I think that patients, especially in fhe wake of 5-minute visits, need to become a student of their condition. As a science and nutrition junkie, I have no problem tearing into scientific papers to get some answers. The challenge is finding studies whose outcome was not funded by the pharm. or medical device industries. I pray I never have to go the ED again with this. One round of fearful, indifferent doctors and heavy-hitting medications was enough for me.

      Very doubtful I will ever find an EP who understands the need for serious lifestyle changes. We have to take charge. It’s a lonely path, but I’m determined.

  2. @ Joan – THANK YOU for your comment – which illustrates how tremendously helpful it is when patients take the initiative toward incorporating healthy lifestyle changes into their routine.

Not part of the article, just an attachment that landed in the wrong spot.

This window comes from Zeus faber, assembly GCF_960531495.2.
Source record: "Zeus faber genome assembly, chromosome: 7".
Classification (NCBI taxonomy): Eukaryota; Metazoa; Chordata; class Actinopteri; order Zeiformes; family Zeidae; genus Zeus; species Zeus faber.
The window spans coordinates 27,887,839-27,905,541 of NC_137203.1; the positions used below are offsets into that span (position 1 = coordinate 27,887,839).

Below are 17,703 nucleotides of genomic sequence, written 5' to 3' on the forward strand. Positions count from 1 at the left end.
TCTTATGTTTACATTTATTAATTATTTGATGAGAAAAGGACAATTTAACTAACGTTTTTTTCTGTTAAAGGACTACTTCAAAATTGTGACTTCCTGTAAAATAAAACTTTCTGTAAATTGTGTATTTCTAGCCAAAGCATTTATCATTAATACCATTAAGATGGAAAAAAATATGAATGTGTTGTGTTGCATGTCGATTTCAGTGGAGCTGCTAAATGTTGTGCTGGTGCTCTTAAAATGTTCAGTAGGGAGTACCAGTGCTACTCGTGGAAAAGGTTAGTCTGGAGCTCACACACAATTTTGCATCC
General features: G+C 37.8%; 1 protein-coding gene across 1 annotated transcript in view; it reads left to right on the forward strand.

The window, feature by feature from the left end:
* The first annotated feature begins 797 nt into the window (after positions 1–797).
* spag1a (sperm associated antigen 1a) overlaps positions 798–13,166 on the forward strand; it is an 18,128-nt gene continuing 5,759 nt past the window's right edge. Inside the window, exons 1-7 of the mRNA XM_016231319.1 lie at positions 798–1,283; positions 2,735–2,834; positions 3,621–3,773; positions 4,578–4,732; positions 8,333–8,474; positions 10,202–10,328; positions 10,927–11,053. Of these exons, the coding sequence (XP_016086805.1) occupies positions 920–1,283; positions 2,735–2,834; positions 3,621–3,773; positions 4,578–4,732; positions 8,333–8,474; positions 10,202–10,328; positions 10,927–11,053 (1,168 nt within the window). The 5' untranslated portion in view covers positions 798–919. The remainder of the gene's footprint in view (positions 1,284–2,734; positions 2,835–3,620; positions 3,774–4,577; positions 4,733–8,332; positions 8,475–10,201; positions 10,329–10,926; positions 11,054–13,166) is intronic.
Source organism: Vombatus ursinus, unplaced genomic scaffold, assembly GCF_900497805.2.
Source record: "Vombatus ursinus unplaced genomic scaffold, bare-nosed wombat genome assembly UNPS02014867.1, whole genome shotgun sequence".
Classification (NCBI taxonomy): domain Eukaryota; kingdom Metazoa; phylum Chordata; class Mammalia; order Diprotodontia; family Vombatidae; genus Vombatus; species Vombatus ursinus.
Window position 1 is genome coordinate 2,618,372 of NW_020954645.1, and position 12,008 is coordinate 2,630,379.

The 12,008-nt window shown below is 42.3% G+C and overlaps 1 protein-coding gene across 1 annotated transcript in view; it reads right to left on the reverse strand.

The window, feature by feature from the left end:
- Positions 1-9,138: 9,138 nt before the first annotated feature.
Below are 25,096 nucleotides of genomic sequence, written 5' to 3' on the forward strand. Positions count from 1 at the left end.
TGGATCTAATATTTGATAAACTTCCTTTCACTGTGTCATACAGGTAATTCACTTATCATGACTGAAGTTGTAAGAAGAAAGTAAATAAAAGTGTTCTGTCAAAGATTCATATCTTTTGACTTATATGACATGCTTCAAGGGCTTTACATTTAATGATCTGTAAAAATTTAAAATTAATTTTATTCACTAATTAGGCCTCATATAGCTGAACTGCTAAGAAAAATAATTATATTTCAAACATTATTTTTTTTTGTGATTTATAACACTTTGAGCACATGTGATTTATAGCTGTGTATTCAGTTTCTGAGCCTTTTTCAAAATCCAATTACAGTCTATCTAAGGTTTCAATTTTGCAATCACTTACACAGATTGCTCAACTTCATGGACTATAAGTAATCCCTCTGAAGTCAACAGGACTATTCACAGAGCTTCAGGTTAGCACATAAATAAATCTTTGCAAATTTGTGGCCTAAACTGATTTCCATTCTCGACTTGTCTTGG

As one who for many years taught family medicine residents and medical students, as well as lecturing nationally to primary care audiences on various cardiology-related topics – I think it is less due to “incentive to keep patients fat, inert and dependent on pills, procedures and doctors” – but instead more a result of all-too-many clinicians simply being unaware themselves of how important good lifestyle habits are to staying healthy. All-too-many clinicians do not themselves practice healthy lifestyle habits. That said – among those that do (Dr. John being optimal role model) – there is a tendency at trying to motivate patients.

    When the clinician is aware and does try – then whether or not healthy lifestyle habits are attempted will depend on the patient. But when the clinician is unaware/uniformed/uninterested – then there will be more tests, procedures and pills with resultant minimal (to negligible) emphasis on lifestyle change …

    THANK YOU John for making us aware of this Swedish study on cardiovascular benefits of healthy lifestyle changes.

  3. You keep up this talk and people might start brushing and flossing their teeth–and then where would I be? (maybe climbing the Ventoux!)